House Passes Crew Mandate Called ‘Gut Punch’ to Offshore Wind

Source: By Jennifer A Dlouhy, E&E News • Posted: Sunday, July 17, 2022

Crew requirements would apply to all offshore energy ventures Developers say not enough wind workers to satisfy mandate

Views Of General Electric Co.'s First U.S. Offshore Wind Farm
Photographer: Eric Thayer/Bloomberg

The House passed legislation Thursday that offshore wind developers say poses an existential threat to the nascent industry in the US.

The measure, folded into a defense authorization bill, would impose new nationality requirements for crew members working on offshore energy projects, from oil rigs to wind installations. Crews would have to be citizens or permanent residents of the US, or be from the same country under which their vessel is flagged.

“This provision is a gut punch to offshore wind projects,” Heather Zichal, head of the American Clean Power Association, said in an emailed statement. “We can’t keep saying we support clean energy and clean energy jobs but then pass laws that undermine them.”

Impacts may not be limited to offshore wind.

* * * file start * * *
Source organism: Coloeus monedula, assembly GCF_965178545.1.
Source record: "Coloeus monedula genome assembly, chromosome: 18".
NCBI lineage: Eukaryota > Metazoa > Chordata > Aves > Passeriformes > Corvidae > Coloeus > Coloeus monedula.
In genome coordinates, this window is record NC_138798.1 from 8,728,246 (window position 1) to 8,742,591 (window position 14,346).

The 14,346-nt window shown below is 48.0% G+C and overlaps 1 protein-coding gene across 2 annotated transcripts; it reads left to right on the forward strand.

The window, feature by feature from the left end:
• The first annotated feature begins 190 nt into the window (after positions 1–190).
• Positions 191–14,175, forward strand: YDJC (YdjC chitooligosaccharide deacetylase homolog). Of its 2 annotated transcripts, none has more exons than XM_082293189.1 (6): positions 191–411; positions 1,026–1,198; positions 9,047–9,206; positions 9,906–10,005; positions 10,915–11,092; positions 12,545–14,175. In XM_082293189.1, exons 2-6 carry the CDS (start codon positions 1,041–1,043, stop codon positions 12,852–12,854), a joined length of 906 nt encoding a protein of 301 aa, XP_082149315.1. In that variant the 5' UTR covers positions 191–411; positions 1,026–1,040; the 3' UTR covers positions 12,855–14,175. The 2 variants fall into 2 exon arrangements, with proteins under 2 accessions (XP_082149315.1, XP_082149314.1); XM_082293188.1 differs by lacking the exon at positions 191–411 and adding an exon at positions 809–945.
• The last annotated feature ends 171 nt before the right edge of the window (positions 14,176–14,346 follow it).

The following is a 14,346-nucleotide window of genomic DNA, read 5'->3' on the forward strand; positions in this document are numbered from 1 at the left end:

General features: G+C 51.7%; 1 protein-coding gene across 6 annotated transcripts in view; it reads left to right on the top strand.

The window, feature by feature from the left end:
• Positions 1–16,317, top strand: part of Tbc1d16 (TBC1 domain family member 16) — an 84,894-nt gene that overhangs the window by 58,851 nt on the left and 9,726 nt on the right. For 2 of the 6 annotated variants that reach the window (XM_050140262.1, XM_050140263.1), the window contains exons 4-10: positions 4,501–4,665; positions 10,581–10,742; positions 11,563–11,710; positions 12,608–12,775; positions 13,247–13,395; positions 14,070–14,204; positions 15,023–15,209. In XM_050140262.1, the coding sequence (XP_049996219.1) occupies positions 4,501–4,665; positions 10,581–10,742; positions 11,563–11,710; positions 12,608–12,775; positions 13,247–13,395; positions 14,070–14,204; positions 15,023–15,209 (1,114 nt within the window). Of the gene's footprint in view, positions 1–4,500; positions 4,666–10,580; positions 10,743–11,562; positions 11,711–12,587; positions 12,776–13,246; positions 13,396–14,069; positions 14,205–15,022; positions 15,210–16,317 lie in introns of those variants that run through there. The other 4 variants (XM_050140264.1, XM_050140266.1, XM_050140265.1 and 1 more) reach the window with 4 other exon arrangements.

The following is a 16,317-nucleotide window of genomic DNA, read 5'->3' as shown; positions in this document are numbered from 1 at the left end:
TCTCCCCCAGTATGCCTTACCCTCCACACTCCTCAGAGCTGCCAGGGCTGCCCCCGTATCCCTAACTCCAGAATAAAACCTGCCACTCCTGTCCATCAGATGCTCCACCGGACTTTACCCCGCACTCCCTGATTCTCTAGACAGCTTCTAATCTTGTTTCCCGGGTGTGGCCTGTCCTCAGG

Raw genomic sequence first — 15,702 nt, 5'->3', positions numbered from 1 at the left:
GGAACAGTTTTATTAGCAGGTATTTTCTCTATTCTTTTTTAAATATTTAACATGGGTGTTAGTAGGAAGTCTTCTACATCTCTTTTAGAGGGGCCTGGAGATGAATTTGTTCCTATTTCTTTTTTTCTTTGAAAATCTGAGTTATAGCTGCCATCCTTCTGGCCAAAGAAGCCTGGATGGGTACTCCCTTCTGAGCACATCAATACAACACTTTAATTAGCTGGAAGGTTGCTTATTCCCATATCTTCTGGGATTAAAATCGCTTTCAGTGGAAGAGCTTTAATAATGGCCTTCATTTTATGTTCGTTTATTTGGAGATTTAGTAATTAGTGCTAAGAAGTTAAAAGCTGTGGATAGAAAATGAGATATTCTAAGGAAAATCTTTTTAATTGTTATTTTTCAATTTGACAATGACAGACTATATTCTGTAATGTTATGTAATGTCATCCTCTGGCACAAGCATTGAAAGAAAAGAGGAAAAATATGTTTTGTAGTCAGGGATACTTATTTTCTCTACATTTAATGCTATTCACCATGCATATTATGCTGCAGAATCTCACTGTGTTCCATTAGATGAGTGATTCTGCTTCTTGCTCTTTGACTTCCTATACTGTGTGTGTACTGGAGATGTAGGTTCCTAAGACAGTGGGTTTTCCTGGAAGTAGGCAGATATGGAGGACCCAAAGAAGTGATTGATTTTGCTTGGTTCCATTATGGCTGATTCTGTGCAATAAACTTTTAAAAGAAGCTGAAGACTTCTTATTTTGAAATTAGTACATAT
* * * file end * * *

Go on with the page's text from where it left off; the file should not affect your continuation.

Oil industry representatives argue the measure also would chill investment and disrupt conventional offshore energy operations, including drilling in the Gulf of Mexico.

Supporters of the measure, including the Offshore Marine Service Association and cosponsor Representative John Garamendi, a Democrat from California, say the change is needed to prevent American mariners from being edged out of the budding industry by foreign ships relying on workers from low-wage countries.

The defense legislation containing the measure is generally considered a must-pass bill on Capitol Hill, boosting the chances of the measure being signed into law. But it still needs to pass in the Senate.

Separately Thursday, the House adopted a measure that would restore the federal government’s power to sell offshore wind leases near Florida, Georgia and the Carolinas. Former President Donald Trump had withdrawn those areas from offshore energy leasing — effectively ruling out new oil and wind projects in the region — after an outcry from coastal residents concerned about potential drilling off their shores.